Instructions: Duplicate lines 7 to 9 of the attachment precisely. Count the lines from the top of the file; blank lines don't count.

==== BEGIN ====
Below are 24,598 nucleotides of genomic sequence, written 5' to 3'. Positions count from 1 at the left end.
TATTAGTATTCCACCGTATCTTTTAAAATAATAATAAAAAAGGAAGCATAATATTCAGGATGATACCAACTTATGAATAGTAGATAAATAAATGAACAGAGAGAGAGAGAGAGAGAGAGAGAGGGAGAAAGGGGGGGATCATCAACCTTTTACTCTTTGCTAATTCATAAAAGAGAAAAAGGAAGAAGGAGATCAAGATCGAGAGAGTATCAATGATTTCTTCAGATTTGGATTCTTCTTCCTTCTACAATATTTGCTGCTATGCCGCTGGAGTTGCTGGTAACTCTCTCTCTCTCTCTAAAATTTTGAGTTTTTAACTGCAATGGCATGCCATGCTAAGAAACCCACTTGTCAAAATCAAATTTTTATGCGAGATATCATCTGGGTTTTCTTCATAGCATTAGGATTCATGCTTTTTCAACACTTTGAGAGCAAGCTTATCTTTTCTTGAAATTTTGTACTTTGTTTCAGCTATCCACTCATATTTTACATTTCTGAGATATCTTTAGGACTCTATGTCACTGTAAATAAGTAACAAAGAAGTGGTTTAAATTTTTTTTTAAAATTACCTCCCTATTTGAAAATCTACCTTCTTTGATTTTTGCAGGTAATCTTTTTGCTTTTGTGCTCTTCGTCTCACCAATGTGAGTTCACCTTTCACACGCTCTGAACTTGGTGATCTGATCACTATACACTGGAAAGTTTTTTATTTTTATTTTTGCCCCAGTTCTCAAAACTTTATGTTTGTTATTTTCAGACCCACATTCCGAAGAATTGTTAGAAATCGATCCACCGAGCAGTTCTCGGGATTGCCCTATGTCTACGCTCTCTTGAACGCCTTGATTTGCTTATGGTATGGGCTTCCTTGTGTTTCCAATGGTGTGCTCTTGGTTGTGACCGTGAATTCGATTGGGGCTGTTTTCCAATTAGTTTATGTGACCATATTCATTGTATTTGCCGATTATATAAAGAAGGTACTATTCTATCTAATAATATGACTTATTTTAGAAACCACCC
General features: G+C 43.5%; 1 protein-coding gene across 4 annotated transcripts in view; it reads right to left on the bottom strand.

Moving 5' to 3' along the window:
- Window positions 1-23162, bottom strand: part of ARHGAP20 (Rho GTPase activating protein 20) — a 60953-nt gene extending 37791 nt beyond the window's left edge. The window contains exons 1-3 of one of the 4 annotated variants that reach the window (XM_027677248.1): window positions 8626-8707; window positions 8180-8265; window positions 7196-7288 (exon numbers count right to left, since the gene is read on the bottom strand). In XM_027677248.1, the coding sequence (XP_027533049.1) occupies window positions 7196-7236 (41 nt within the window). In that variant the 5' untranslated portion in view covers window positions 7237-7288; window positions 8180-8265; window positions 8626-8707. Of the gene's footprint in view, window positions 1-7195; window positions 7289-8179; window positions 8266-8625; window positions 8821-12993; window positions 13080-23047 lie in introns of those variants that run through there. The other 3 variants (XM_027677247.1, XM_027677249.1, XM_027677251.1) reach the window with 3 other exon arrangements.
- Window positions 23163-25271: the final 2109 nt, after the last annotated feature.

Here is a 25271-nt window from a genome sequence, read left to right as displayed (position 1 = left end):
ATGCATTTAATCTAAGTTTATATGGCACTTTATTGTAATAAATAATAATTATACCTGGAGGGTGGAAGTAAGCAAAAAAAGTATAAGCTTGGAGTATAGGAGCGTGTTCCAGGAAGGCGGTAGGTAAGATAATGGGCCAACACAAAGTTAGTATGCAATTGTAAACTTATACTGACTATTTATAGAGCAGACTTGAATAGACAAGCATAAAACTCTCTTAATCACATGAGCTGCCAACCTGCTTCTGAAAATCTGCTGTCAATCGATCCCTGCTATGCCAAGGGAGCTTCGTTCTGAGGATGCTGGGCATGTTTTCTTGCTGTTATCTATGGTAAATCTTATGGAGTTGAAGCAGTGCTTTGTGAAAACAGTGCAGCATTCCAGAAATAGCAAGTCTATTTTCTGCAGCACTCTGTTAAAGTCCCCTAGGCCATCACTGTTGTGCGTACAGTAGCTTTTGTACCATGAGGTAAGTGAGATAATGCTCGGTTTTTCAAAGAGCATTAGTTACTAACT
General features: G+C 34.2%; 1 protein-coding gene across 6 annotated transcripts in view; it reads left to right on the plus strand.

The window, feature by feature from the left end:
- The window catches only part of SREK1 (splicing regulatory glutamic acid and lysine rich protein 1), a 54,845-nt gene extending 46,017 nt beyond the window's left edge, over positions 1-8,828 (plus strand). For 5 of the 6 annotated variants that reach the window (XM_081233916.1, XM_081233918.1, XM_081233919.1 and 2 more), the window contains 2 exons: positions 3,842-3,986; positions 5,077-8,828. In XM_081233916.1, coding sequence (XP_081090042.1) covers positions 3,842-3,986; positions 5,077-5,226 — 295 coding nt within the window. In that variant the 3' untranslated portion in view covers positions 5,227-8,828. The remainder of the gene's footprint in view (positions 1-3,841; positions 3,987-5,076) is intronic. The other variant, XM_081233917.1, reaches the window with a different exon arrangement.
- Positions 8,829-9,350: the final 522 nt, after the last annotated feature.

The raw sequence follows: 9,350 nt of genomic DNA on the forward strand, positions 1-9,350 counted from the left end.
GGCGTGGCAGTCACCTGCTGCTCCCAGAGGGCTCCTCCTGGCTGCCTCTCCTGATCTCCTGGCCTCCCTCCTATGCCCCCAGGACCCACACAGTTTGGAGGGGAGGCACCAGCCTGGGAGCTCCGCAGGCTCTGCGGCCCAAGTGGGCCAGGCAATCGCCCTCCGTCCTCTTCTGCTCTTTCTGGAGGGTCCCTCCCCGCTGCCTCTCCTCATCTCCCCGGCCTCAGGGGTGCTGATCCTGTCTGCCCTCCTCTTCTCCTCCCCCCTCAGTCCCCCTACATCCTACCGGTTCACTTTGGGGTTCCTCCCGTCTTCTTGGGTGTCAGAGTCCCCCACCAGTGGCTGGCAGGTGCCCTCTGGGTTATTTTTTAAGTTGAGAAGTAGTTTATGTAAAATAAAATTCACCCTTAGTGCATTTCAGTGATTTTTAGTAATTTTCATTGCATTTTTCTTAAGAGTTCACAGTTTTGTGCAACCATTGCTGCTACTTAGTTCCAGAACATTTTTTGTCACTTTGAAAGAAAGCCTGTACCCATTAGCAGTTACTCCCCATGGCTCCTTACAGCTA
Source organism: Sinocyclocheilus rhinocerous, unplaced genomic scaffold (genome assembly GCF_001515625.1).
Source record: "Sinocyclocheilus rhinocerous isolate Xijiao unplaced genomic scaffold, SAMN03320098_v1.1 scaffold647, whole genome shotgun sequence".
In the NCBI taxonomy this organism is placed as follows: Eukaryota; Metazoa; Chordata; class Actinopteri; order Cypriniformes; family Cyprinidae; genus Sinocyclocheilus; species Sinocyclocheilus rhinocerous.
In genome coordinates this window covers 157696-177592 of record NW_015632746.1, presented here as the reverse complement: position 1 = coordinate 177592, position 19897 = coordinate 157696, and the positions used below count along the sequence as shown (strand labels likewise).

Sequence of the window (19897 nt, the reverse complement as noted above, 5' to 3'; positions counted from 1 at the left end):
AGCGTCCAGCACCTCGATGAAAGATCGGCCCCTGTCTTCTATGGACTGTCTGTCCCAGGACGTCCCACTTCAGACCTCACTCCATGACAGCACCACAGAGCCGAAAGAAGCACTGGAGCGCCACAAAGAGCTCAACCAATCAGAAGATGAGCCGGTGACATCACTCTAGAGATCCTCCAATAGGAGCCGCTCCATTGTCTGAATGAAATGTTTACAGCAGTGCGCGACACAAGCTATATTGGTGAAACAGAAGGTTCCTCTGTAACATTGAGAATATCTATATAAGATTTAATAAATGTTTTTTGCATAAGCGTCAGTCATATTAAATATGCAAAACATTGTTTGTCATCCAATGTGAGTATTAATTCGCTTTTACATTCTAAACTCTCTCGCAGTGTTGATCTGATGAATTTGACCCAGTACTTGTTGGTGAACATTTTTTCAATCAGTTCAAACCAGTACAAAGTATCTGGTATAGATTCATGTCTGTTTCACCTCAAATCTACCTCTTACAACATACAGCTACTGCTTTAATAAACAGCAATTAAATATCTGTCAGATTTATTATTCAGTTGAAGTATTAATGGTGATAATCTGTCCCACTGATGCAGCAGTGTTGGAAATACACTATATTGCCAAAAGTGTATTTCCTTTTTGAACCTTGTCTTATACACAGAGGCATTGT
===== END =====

Here is a 25271-nt window from a genome sequence, read left to right as displayed (position 1 = left end):
ATGCATTTAATCTAAGTTTATATGGCACTTTATTGTAATAAATAATAATTATACCTGGAGGGTGGAAGTAAGCAAAAAAAGTATAAGCTTGGAGTATAGGAGCGTGTTCCAGGAAGGCGGTAGGTAAGATAATGGGCCAACACAAAGTTAGTATGCAATTGTAAACTTATACTGACTATTTATAGAGCAGACTTGAATAGACAAGCATAAAACTCTCTTAATCACATGAGCTGCCAACCTGCTTCTGAAAATCTGCTGTCAATCGATCCCTGCTATGCCAAGGGAGCTTCGTTCTGAGGATGCTGGGCATGTTTTCTTGCTGTTATCTATGGTAAATCTTATGGAGTTGAAGCAGTGCTTTGTGAAAACAGTGCAGCATTCCAGAAATAGCAAGTCTATTTTCTGCAGCACTCTGTTAAAGTCCCCTAGGCCATCACTGTTGTGCGTACAGTAGCTTTTGTACCATGAGGTAAGTGAGATAATGCTCGGTTTTTCAAAGAGCATTAGTTACTAACT
General features: G+C 34.2%; 1 protein-coding gene across 6 annotated transcripts in view; it reads left to right on the plus strand.